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Crab and Apple Stuffed Endive Boats

  • Servings12


Crab and Apple Stuffed Endive Boats

Rich, tasty crab, sweet apple, licorice-scented tarragon, and a touch of lemon make these stuffed endives a classy crowd pleaser. The filling is easily prepared in advance and can be chilled until ready to serve, but this dish also comes together quickly enough to be done right before stuffing into leaves.


Keeping your boats upright

If you want the endive boats to sit neatly on the dish or platter without tipping, you can make a small slice at the bottom of each leaf before filling to give it a flat surface to rest on. Just make sure not to penetrate too deeply into the wall of the leaf.   


Crab and Apple Stuffed Endive Boats

  • Servings12


  • 4 oz (120 g) crab meat
  • 1/3 cup (80 mL) very finely diced sweet apple (such as Pink Lady or Ambrosia), unpeeled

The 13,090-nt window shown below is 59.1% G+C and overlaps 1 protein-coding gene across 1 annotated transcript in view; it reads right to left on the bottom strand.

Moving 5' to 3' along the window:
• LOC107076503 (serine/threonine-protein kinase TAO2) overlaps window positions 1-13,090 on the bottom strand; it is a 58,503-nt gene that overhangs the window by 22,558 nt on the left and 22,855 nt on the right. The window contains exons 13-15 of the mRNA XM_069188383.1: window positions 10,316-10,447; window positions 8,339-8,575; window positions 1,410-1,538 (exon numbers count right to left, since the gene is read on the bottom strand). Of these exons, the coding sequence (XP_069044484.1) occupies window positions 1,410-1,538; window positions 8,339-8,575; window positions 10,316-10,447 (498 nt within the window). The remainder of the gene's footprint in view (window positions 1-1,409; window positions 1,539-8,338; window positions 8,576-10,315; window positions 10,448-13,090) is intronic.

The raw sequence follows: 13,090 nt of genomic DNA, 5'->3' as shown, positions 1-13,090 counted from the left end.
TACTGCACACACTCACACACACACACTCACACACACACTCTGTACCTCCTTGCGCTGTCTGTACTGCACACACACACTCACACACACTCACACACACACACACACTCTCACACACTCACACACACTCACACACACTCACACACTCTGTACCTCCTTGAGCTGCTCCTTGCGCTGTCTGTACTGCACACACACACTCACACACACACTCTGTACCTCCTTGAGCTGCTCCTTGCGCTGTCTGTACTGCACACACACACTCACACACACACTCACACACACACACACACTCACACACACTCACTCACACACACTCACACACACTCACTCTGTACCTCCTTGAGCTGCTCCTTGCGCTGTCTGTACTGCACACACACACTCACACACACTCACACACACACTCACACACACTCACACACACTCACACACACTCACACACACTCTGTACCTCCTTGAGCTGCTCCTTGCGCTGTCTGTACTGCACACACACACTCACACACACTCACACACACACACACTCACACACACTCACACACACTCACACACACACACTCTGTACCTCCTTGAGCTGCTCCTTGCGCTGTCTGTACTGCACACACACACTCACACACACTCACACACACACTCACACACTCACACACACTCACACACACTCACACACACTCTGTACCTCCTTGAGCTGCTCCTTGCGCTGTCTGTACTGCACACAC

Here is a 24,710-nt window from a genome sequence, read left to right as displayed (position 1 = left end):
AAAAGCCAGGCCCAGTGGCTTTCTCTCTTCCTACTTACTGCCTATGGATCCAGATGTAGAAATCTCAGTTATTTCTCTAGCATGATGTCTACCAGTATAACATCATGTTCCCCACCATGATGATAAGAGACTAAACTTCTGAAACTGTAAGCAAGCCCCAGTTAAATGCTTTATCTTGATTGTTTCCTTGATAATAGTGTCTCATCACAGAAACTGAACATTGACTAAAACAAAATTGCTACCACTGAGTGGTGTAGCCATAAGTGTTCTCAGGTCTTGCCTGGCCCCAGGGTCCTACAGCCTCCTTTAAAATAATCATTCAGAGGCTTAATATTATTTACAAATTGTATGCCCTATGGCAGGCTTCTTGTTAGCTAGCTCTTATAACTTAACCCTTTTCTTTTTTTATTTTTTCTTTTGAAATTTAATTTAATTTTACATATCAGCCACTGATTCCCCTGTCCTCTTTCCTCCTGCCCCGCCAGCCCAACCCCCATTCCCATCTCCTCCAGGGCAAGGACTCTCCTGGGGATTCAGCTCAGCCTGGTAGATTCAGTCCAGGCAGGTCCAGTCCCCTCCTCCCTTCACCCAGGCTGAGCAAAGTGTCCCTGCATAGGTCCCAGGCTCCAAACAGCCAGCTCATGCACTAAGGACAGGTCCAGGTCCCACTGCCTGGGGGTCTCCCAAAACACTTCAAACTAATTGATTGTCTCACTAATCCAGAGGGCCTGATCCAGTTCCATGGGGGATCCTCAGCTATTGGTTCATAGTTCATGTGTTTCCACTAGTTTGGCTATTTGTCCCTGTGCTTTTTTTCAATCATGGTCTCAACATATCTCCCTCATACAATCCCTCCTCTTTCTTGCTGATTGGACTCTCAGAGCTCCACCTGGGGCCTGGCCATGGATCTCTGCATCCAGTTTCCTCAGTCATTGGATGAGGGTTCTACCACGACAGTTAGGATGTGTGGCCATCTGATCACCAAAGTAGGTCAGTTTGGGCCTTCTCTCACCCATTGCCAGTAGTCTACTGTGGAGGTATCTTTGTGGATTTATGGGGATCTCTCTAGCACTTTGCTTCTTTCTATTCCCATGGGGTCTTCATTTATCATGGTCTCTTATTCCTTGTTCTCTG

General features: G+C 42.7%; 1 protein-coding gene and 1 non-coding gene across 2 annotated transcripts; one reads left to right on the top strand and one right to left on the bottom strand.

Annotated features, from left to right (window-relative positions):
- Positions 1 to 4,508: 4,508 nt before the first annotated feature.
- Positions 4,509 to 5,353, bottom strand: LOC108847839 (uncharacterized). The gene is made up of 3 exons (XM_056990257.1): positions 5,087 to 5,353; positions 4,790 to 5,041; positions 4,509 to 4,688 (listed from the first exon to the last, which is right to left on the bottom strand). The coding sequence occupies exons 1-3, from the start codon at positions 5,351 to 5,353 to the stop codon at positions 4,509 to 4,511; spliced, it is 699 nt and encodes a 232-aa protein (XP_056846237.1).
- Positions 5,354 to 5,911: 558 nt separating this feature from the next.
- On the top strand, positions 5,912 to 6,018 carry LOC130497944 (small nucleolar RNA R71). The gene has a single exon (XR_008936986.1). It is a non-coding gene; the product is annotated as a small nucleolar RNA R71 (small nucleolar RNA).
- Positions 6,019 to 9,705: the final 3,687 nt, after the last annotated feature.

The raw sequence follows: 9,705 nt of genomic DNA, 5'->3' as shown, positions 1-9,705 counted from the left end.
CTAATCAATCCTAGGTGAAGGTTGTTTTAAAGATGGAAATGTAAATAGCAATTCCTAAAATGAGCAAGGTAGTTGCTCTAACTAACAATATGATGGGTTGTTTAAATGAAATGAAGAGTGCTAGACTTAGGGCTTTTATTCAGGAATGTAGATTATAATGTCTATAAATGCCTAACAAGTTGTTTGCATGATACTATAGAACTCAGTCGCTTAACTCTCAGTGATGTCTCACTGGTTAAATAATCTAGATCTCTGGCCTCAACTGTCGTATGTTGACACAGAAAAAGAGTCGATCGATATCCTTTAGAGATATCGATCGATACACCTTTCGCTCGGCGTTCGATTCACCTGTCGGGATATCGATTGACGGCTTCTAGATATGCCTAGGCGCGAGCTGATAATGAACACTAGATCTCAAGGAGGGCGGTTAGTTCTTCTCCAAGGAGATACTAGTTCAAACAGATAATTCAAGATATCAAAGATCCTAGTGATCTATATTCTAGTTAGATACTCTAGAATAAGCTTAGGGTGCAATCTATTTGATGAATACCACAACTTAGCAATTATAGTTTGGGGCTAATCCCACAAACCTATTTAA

• 1 Tbsp (15 mL) Greek yogurt
  • 2 tsp (10 mL) lemon juice
  • 2 Tbsp (30 ml) fresh tarragon
  • 2 whole Belgian endives, leaves separated and washed, about 24 leaves


Per serving:

  • calories35
  • protein5 g
  • total fat0 g
    • sat. fat0 g
  • total carbohydrates 4 g
    • sugars1 g
    • fibre3 g
  • sodium93 mg



In small bowl, combine crab, apple, yogurt, lemon juice, and tarragon. Cover and refrigerate, if making ahead. When ready to serve, fill endive leaves with crab mixture and arrange on serving platter (see tip). Sprinkle with additional chopped tarragon.



Rockfish Ceviche

Rockfish Ceviche

Refreshing flavours with a spicy zing—and, at 15 g per serving, a whopping load of protein—come together in this classic ceviche. Rockfish, often sold under the name Pacific snapper, is high in selenium—an 85 g serving provides 44 percent of the recommended daily value of the mineral, which has a role in preventing infection and cell damage, as well as in the proper functioning of the thyroid. Rockfish is also a good source of healthy omega-3 and omega-6 fats. Ceviche tips Keep an eye on the fish while it is “cooking” in the lime/lemon juice; 30 minutes is usually optimum to achieve a “just cooked” texture. You can extend that to an hour or more, but after about 2 hours, you’ll find that the texture will change and become “overcooked.” Waiting to add the tomatoes and avocado just at serving time keeps flavours fresh and distinct.